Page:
New fertility fear fueled by the pill

POI (primary ovarian ineffectiveness) can cause irregular menstruation cycles, bone loss and, when ignored infertility, according to an audio segment on National Public Radio (NPR), a nonprofit membership US-based media organization, on May 3.

Many link stress and diet to skipped periods, as well as unusually light and heavy flows, however gynecologists may be overlooking a more serious health concern - POI, "the disruption in reproductive hormones that affects 1 in 100 women by age 40."

Lawrence M. Nelson, MD, gynecologist and investigator at the National Institute of Health (NIH) and Human Development in the United States believes putting women on the pill as a quick fix without conducting a simple blood test that could spot POI, is a mistake that can cause long-term problems and even infertility.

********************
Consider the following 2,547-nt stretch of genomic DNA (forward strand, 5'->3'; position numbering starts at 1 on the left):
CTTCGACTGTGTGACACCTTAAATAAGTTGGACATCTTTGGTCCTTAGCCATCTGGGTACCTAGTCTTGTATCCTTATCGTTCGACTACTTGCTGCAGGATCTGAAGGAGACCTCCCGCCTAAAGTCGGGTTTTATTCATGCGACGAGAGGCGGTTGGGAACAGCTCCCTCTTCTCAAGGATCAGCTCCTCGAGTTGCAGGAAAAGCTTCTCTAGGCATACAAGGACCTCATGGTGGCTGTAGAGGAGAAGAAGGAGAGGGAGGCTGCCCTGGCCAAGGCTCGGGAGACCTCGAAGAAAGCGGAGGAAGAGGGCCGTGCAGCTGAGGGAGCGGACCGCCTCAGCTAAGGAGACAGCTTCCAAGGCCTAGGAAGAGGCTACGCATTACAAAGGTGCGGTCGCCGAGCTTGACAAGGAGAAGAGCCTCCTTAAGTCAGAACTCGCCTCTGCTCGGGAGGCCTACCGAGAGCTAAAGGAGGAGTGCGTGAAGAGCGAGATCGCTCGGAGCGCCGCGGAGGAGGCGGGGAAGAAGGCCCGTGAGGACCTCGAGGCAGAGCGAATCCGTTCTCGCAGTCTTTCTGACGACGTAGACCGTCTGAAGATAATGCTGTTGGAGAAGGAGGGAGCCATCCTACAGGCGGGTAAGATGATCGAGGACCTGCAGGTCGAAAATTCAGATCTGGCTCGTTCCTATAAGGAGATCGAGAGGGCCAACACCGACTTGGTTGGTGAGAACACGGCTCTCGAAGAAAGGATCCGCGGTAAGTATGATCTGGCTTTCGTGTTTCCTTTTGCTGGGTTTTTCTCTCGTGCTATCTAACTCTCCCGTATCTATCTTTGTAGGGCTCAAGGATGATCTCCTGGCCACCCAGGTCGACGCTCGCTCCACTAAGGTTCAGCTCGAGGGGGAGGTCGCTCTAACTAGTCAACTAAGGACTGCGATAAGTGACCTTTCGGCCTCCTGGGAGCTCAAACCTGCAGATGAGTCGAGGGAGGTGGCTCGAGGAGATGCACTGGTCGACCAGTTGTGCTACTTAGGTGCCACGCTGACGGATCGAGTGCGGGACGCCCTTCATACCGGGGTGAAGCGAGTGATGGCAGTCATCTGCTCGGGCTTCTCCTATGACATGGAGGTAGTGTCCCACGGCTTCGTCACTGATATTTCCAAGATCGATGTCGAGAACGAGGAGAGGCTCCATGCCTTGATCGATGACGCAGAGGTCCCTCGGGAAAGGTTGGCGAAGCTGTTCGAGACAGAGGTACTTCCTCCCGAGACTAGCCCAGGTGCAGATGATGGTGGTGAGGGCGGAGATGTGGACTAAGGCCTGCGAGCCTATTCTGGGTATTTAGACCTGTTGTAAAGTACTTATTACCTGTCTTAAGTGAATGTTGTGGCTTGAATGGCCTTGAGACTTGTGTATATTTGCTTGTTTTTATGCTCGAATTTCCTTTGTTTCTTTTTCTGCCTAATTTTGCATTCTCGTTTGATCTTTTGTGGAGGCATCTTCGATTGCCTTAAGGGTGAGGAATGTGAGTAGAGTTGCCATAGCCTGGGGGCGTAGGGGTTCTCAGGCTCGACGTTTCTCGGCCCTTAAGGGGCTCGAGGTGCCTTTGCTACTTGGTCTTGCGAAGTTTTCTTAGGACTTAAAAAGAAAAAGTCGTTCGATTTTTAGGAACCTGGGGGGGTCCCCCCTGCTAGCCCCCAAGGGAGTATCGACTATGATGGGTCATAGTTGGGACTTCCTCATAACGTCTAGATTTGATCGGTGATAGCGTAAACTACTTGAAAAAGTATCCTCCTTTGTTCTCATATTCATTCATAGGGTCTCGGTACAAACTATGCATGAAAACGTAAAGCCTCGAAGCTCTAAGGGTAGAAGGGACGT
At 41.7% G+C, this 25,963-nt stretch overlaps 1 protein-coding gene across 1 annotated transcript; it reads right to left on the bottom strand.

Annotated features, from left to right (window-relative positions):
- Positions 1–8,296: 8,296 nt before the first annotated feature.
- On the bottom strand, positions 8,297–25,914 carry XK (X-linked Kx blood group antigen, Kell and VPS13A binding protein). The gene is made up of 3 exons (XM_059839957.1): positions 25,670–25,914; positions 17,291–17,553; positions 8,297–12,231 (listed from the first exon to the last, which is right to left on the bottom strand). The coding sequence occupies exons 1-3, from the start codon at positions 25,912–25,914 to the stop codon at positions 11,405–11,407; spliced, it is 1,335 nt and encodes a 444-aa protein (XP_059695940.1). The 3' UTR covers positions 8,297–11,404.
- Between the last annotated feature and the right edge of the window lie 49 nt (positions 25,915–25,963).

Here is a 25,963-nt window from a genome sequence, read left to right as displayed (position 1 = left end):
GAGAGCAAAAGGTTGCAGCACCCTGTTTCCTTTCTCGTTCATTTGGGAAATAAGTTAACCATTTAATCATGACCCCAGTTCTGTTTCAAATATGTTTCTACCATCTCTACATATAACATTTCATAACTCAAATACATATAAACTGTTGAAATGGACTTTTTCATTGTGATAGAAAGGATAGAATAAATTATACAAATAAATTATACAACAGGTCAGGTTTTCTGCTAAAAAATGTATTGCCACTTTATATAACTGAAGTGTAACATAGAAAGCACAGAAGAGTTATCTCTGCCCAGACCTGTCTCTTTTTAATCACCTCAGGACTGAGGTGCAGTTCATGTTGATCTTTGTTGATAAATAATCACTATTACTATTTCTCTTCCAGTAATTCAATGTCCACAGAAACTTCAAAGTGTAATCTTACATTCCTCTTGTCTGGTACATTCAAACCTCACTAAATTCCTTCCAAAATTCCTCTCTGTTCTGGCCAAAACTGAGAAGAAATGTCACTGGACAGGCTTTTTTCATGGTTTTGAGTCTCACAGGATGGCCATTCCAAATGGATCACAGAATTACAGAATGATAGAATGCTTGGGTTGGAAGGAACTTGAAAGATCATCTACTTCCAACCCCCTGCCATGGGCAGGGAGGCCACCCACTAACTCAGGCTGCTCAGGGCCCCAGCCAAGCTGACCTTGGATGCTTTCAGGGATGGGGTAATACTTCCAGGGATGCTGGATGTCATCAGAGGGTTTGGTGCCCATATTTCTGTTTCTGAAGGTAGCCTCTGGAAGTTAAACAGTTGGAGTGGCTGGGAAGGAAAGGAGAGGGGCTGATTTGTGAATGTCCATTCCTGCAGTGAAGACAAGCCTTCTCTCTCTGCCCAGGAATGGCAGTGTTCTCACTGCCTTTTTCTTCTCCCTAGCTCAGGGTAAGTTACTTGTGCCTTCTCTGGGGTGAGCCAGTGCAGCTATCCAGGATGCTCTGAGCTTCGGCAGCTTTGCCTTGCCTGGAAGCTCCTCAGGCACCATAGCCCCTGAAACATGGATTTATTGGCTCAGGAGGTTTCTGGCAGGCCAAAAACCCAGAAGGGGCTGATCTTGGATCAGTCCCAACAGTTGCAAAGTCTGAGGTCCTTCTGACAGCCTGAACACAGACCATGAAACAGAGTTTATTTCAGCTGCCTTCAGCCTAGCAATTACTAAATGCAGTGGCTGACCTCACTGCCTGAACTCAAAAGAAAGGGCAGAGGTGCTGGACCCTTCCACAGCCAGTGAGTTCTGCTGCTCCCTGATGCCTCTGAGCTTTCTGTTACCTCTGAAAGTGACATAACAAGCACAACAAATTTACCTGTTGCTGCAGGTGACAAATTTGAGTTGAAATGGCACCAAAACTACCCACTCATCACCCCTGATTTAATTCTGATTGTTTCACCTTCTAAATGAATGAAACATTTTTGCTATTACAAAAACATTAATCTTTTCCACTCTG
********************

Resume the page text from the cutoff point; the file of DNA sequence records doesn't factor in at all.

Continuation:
Nelson said, "The menstrual cycle is just seen more as a nuisance by many women. But actually, [when periods are regular] it's the sign that the ovaries and the whole endocrine system related to reproduction is working the way it should."

He continued, "Birth control pills don't cause the condition but they can mask it for years."

"It might be reassuring to women to think, 'Oh, it looks like things are fine now, because my periods are coming,' but, in fact, their ovaries aren't supplying the hormones to make that happen, so it's masking the fact that their ovaries aren't working."

POI is a condition that can come and go. Just because a woman has it doesn't mean she can't get pregnant. With POI the ovaries can stop functioning but then start up again, Nelson explained, "hormone levels - particularly of follicle stimulating hormone, or FSH - may fluctuate, going in and out of the menopausal range. Somewhere between 5 and 10 percent of women diagnosed with the condition do get pregnant and give birth."

It is conceivable that women as young as 30 with POI can become post-menopausal and not know it because of the pill. So before you use the pill to sort out any irregularities ask your doctor to run a simple blood test that can screen for POI by analyzing your FSH levels.

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